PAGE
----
According to Dweck:
“What we’re finding is that it’s the parents who really respond positively to the child’s mistakes that show how they’re an opportunity for learning. Then the child sees that these setbacks are part of the learning process, and you can capitalize on them. They’re not something that should engender anxiety or make you feel inept.”
Dweck says that it’s imperative that you teach your children to love challenges and be intrigued by mistakes.
“If parents want to give their children a gift, the best thing they can do is to teach their children to love challenges, be intrigued by mistakes, enjoy effort, and keep on learning. That way, their children don’t have to be slaves of praise. They will have a lifelong way to build and repair their own confidence.”
4. Don’t just say “try hard”. Help them set goals
Yes, it’s important to praise effort but that’s not enough.
According to Dweck, blindly praising effort is more like nagging than instruction, and that exhorting kids to work hard is not a growth mindset.
Instead, it’s critical to teach them about strategies and goals.
“In general, goals should be challenging but doable and there should be steps along the way so that the child can see that what they’re doing is bringing progress. It’s very rewarding to see yourself progressing toward the goal. Then when the child reaches the goal, the parent can review what it was that the child did, that whole process that led to the learning.”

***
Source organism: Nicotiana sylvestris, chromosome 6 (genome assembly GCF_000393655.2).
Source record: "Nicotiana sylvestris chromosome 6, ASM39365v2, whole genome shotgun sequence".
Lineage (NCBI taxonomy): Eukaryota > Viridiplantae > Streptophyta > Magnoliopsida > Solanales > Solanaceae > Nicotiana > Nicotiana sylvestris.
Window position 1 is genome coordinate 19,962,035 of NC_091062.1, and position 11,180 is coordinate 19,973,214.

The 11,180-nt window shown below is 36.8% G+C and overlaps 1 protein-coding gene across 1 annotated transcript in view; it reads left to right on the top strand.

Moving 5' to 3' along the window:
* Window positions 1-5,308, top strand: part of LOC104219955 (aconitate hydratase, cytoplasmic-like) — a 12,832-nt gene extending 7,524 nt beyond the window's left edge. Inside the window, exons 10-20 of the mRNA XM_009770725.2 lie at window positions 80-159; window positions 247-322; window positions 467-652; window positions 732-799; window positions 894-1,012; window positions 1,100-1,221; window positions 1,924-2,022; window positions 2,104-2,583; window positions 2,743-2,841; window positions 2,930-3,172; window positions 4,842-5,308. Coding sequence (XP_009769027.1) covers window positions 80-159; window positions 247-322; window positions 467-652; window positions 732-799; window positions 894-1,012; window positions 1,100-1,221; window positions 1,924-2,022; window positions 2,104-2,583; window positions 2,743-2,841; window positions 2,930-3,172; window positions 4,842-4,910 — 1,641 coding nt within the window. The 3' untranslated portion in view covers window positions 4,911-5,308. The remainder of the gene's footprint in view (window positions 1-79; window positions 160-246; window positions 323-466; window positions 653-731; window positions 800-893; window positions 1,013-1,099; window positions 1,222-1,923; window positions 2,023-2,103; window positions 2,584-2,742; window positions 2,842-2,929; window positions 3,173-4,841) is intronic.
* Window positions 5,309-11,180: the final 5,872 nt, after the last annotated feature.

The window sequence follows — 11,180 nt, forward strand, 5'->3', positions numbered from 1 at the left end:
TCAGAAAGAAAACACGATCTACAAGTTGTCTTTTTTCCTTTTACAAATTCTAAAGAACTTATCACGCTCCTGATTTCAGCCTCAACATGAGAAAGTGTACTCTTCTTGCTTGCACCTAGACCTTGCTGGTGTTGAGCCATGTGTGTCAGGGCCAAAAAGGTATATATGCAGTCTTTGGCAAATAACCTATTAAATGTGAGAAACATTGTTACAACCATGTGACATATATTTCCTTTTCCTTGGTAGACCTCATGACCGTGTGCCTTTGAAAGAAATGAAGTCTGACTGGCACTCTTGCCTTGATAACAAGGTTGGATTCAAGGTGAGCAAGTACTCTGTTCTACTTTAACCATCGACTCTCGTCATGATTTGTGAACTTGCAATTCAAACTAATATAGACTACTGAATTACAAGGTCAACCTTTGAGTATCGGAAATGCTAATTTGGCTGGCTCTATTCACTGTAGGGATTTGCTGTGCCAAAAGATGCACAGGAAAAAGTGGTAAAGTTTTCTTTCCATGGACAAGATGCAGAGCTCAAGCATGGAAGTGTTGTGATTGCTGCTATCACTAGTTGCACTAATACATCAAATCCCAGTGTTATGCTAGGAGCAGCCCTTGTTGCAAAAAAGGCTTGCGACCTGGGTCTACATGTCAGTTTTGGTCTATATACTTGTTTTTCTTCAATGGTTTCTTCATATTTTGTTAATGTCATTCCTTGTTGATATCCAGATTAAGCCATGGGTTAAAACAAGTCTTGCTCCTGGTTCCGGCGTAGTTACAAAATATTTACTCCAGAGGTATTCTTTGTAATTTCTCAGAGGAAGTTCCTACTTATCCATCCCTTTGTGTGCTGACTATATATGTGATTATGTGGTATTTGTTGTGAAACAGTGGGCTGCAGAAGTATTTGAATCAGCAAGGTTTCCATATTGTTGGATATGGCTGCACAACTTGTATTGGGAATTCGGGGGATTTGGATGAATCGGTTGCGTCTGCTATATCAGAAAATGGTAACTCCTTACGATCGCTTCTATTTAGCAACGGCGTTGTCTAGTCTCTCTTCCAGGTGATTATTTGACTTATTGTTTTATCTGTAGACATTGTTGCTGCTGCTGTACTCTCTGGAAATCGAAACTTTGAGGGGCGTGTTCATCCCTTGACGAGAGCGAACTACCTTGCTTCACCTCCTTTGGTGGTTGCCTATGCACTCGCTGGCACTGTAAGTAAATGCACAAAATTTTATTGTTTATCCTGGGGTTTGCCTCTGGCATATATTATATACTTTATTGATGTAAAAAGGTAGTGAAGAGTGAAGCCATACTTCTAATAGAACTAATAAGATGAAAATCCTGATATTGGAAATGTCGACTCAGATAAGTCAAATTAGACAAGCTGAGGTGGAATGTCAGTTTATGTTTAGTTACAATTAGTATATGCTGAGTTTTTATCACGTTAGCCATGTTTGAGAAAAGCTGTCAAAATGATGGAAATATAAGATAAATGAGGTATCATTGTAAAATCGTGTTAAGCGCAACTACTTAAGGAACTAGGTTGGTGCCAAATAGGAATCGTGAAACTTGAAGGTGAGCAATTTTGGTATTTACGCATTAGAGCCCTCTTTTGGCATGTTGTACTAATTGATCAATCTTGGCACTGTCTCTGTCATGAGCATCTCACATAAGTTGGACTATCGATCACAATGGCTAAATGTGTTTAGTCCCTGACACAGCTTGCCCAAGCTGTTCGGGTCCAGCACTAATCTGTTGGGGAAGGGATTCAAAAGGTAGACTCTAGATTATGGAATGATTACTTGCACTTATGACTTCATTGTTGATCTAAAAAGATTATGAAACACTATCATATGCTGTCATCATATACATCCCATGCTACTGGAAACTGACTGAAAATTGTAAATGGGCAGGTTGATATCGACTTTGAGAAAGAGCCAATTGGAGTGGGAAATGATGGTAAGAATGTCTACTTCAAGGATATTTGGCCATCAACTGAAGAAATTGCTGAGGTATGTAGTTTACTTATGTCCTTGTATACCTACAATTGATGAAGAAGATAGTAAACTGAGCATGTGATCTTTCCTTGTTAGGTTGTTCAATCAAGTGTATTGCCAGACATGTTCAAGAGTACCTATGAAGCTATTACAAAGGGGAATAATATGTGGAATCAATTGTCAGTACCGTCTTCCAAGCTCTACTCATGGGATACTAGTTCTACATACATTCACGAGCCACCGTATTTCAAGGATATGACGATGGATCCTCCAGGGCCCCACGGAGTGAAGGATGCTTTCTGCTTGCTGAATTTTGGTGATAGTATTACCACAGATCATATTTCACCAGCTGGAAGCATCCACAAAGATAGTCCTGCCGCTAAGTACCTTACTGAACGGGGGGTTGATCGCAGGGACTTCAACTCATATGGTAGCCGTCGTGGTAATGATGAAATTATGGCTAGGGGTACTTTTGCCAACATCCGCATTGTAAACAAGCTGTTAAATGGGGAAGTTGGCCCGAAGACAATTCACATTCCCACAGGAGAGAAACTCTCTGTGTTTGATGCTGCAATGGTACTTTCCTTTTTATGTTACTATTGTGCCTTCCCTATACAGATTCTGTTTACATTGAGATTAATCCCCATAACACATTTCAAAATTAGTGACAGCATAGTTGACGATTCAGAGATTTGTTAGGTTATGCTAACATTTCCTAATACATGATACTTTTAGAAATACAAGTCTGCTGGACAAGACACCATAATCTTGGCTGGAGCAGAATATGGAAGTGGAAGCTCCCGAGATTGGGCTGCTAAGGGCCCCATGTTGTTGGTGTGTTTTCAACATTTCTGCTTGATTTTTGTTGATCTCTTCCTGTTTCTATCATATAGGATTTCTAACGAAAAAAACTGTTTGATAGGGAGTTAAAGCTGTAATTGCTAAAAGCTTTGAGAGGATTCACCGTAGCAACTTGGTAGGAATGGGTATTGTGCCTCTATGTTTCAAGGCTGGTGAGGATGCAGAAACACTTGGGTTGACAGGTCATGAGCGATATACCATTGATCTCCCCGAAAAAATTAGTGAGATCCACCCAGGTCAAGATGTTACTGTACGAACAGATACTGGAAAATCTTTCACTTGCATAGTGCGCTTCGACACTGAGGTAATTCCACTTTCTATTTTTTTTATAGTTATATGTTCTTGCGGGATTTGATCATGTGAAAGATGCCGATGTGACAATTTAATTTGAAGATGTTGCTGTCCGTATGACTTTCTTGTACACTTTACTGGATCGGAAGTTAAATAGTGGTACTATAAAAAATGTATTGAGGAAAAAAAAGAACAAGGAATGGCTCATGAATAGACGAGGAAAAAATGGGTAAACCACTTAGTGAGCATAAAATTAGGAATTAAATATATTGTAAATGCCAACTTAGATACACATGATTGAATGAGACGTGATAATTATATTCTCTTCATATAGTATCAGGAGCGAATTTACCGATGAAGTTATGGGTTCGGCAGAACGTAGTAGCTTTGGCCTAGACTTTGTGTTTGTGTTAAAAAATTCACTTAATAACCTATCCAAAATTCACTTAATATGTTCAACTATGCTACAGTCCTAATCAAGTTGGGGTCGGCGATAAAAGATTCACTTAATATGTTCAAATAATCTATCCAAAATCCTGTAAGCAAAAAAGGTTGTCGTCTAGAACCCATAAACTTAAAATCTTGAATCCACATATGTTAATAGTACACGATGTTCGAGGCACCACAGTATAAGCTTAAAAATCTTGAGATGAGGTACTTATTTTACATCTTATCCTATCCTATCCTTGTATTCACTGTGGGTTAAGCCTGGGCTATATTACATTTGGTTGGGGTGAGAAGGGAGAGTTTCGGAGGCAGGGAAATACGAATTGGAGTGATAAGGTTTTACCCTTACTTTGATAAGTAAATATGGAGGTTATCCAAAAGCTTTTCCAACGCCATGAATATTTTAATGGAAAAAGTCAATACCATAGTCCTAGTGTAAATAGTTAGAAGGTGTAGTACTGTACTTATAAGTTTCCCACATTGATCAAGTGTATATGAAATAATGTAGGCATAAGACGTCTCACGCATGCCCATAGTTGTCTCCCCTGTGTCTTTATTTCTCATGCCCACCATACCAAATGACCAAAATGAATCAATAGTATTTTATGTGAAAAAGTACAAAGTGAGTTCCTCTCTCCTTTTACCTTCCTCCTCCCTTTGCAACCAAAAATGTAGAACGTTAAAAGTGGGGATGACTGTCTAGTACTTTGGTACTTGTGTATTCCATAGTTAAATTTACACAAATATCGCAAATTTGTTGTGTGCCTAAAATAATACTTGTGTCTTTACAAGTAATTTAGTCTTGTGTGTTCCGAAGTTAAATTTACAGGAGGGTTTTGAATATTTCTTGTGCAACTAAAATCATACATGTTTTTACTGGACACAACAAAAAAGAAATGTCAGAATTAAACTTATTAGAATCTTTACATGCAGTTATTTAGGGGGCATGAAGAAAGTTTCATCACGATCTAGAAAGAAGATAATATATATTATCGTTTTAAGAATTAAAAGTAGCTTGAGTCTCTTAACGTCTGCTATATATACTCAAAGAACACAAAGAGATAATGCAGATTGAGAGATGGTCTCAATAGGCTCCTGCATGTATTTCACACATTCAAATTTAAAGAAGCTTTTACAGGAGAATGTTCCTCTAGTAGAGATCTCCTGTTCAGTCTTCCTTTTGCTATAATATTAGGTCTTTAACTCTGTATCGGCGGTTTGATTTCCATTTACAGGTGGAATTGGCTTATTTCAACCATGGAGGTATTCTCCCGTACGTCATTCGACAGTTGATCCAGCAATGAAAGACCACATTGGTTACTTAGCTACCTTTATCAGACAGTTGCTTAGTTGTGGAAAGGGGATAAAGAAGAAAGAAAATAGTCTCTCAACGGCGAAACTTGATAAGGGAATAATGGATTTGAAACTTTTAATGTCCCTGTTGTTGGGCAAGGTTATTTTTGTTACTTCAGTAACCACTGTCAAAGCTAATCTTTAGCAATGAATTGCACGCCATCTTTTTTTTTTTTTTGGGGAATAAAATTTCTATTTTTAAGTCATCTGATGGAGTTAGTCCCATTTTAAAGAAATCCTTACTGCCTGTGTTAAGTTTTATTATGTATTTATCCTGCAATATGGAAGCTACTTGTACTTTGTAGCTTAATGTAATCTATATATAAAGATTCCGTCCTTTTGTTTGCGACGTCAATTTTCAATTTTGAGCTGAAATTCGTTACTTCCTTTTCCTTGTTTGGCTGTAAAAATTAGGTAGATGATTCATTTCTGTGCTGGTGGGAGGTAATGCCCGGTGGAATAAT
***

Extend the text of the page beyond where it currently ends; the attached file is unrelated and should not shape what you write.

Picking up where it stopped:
5. Teach them that the growth mindset applies in all areas of life
It’s common for kids to have a growth mindset in one area of life such as sports, but not when it comes to math.
But Dweck says children need to learn they can get better in all areas of life:
“One thing to keep in mind is that if a coach teaches a growth mindset with respect to athletics it may not go anywhere else other than athletics. These mindsets can stay very anchored to a particular situation.
“We see many athletes who are tremendously persevering and risk-taking and learning-oriented in athletics but not in their academic work and vice versa. If we want our growth mindset teaching to have a maximum effect then we should tie it to other things.”
6. Talk about your own experiences of failing and learning
Children learn from their parents, so it’s imperative that you talk about times where you’ve failed and through effort and strategy, you’ve managed to pick yourself up and succeed.
According to Dweck, you should make a “growth mindset” part of the dinner table conversation:
“We should ask ourselves every day “What do I want to learn today?” and “What do I want to teach today?”, or “What do I want to facilitate in others?” That just keeps us in a learning mode. We’re all so busy, we have so many responsibilities and we have to keep learning the idea of learning in the front of our minds. Then, even at the dinner table, parents can talk about things they struggled with, mistakes they made and learned from and that could become part of the dinner conversation.”
7. Every word or action is an opportunity to teach them about the growth mindset
You can have either a fixed mindset or a growth mindset in your life, and every moment is an opportunity to teach the growth mindset to your children.
You don’t have to judge them and stereotype their traits in a specific box. Instead, you tell them that they have the ability to grow and change no matter what it is.
As Carol Dweck says, every moment is an opportunity to send a message:
“In fact, every word and action can send a message. It tells children—or students, or athletes—how to think about themselves. It can be a fixed-mindset message that says: You have permanent traits and I’m judging them. Or it can be a growth-mindset message that says: You are a developing person and I am interested in your development.”